Precise control over the fate of absorbed excitation energy is critical for cell viability during exposure of photosynthetic cells to excess excitation, since energized pigment molecules may trigger the production of damaging, reactive oxygen species (2). Over the short term, cells can dissipate excess absorbed excitation energy as heat by quenching excited pigment molecules in the LHC or by eliciting a state transition in which the LHC of photosystem II (PS II) directs its excitation energy to PS I, where quenching can occur. Over the long term, excess excitation may cause a dramatic reduction in the level of LHC. In cyanobacteria, a reduction in LHC size is reflected in reduced levels of transcripts encoding light-absorbing polypeptides (or phycobiliproteins) of the major LHC (or phycobilisomes). Several studies have shown that light and nutrient conditions modulate levels of phycobiliprotein transcripts (e.g., from the cpcBA and apcAB genes) (9, 30, 40, 41, 53, 60), enzymes required for pigment biosynthesis (e.g., from hem and chl genes), and subunits of the photosynthetic reaction centers (e.g., from psaA, psaB, psbA, and psbD genes) (36).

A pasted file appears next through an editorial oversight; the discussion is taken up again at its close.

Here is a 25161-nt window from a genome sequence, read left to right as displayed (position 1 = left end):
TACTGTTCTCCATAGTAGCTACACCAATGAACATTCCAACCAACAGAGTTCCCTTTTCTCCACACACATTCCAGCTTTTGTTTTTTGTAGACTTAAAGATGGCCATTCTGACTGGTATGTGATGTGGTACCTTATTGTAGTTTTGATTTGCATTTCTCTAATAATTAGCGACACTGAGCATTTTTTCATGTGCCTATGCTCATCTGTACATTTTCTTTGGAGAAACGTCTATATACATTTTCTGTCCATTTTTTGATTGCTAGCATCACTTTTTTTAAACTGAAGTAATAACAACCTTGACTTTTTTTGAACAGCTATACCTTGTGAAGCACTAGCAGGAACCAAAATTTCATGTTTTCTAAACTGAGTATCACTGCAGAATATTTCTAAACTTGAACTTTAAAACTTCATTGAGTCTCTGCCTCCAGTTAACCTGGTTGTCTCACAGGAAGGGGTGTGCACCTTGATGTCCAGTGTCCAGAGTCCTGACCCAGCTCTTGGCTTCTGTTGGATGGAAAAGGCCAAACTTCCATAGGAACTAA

PS II is a primary site of damage to the photosynthetic machinery in high light (HL), causing photoinhibition. The PS II reaction center polypeptides are composed of D1 and D2, and damage to the reaction center reflects a rapid loss of function of D1. Cellular processes have evolved to facilitate rapid turnover and exchange of photodamaged D1 subunits (10). In cyanobacteria, the D1 and D2 polypeptides are encoded by two gene families, psbA and psbD, respectively. Synechococcus sp. strain PCC7942 has three distinct psbA genes and two distinct psbD genes. The three psbA genes encode two forms of D1 (7, 25); psbAI encodes D1, form I, which is abundant under low-light (LL) conditions, while psbAII and psbAIII each encode D1, form II, which becomes abundant when cells are shifted from LL to HL. The latter form of D1 is important for maintaining PS II function and the fitness of cells under HL conditions (1, 8, 31, 50, 51). Synechocystis sp. strain PCC6803 also has three psbA genes, but the expression of only psbAII and psbAIII has been observed; transcripts from both psbAII and psbAIII increase during exposure of the cells to HL (13). Synechocystis sp. strain PCC6803 also has two psbD genes (psbDI and psbDII) encoding D2 (35, 56).